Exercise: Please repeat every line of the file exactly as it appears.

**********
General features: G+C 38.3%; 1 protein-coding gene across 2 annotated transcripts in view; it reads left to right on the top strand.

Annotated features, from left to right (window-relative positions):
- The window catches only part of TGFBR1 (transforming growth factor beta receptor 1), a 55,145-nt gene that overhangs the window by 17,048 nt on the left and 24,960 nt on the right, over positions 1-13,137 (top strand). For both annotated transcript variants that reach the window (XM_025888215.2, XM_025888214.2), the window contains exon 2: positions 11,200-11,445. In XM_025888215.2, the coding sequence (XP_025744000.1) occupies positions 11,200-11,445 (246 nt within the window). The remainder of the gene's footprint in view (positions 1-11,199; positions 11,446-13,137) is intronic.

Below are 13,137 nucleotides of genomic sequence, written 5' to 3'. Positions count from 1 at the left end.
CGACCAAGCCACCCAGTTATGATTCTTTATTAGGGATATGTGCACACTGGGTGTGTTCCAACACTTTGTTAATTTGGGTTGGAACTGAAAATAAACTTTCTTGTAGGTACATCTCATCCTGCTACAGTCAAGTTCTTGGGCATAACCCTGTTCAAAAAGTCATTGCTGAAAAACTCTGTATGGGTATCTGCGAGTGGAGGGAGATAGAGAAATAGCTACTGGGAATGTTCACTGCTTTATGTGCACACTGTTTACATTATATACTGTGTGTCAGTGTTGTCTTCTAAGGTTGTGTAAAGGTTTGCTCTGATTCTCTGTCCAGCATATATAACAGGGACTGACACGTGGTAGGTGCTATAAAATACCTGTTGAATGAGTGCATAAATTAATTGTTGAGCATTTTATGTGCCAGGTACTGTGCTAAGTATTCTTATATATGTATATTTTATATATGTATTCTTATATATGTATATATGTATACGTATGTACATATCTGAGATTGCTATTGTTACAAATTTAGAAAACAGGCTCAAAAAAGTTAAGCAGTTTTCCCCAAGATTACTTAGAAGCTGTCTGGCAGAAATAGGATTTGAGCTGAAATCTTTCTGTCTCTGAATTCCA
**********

General features: G+C 38.3%; 1 protein-coding gene across 2 annotated transcripts in view; it reads left to right on the top strand.

Annotated features, from left to right (window-relative positions):
- The window catches only part of TGFBR1 (transforming growth factor beta receptor 1), a 55,145-nt gene that overhangs the window by 17,048 nt on the left and 24,960 nt on the right, over positions 1-13,137 (top strand). For both annotated transcript variants that reach the window (XM_025888215.2, XM_025888214.2), the window contains exon 2: positions 11,200-11,445. In XM_025888215.2, the coding sequence (XP_025744000.1) occupies positions 11,200-11,445 (246 nt within the window). The remainder of the gene's footprint in view (positions 1-11,199; positions 11,446-13,137) is intronic.

Below are 13,137 nucleotides of genomic sequence, written 5' to 3'. Positions count from 1 at the left end.
CGACCAAGCCACCCAGTTATGATTCTTTATTAGGGATATGTGCACACTGGGTGTGTTCCAACACTTTGTTAATTTGGGTTGGAACTGAAAATAAACTTTCTTGTAGGTACATCTCATCCTGCTACAGTCAAGTTCTTGGGCATAACCCTGTTCAAAAAGTCATTGCTGAAAAACTCTGTATGGGTATCTGCGAGTGGAGGGAGATAGAGAAATAGCTACTGGGAATGTTCACTGCTTTATGTGCACACTGTTTACATTATATACTGTGTGTCAGTGTTGTCTTCTAAGGTTGTGTAAAGGTTTGCTCTGATTCTCTGTCCAGCATATATAACAGGGACTGACACGTGGTAGGTGCTATAAAATACCTGTTGAATGAGTGCATAAATTAATTGTTGAGCATTTTATGTGCCAGGTACTGTGCTAAGTATTCTTATATATGTATATTTTATATATGTATTCTTATATATGTATATATGTATACGTATGTACATATCTGAGATTGCTATTGTTACAAATTTAGAAAACAGGCTCAAAAAAGTTAAGCAGTTTTCCCCAAGATTACTTAGAAGCTGTCTGGCAGAAATAGGATTTGAGCTGAAATCTTTCTGTCTCTGAATTCCA